In these volatile conditions, the currency market is a good signal for where stocks are going, and investors should pay attention to it, Dennis Gartman, founder of the Gartman letter, told CNBC.
The yen's moves indicate to what extent investors are willing to borrow money at low rates in Japan and invest it elsewhere.
"The currency market is driving everything, it is almost leading where the capital markets are going," Gartman said.
But the volatility is so high that no clear upturn can be forecasted, and a Dow rally to 11,000 would still be a bear rally, he added.
The dollar and the euro will eventually reach parity, as the single European currency is still fragile, Gartman said.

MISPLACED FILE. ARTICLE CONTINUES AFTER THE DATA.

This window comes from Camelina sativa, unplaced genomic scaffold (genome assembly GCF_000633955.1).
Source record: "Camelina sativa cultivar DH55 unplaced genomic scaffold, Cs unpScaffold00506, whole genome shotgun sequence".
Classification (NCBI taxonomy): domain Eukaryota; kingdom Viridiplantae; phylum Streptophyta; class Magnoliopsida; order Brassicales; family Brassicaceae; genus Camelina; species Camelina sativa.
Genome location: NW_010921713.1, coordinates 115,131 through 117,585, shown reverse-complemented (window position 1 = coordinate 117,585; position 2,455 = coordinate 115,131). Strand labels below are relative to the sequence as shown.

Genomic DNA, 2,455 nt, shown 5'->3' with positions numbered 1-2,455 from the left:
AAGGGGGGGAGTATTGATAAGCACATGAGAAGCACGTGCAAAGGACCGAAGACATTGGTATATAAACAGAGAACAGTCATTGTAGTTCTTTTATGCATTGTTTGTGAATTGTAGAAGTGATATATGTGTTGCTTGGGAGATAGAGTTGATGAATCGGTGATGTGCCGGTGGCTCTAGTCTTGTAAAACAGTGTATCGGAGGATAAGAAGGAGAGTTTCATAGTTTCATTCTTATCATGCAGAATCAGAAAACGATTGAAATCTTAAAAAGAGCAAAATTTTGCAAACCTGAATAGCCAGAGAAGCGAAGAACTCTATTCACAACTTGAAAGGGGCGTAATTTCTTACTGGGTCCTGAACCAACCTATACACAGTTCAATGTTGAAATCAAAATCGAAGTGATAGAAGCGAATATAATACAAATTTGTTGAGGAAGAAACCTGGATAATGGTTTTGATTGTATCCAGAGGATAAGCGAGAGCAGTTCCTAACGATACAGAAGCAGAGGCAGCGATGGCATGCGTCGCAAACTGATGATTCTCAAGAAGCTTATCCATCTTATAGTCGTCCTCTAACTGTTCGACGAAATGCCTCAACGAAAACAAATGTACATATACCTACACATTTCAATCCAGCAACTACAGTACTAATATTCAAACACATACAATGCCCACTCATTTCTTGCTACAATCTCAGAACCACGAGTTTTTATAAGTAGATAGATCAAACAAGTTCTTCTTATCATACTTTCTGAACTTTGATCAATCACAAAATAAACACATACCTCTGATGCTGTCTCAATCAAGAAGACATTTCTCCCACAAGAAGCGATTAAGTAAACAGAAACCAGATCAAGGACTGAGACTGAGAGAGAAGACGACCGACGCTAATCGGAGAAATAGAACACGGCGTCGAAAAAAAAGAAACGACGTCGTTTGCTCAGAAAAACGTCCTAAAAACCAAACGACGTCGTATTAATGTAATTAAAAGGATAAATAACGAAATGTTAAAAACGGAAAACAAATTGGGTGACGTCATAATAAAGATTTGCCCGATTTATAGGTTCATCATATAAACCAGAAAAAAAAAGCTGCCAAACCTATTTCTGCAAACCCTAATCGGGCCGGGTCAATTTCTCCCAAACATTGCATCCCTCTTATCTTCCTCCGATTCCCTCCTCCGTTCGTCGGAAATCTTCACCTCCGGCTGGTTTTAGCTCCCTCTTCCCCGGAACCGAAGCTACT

"This is the first major recession and I'm telling you, at the periphery you got problems in Europe that are now coming to the fore," he added.
Germany, the world's biggest exporter, will soon complain that the currency is too strong while weaker and smaller economies need a strong euro, Gartman said.
Asked where he is investing in the current conditions, Gartman said he was "trading more stocks, trading a few currencies… I tell the two men who are trading my account, guys, keep it low. I can't take that kind of volatility." His portfolio is up 2.5 percent for the year.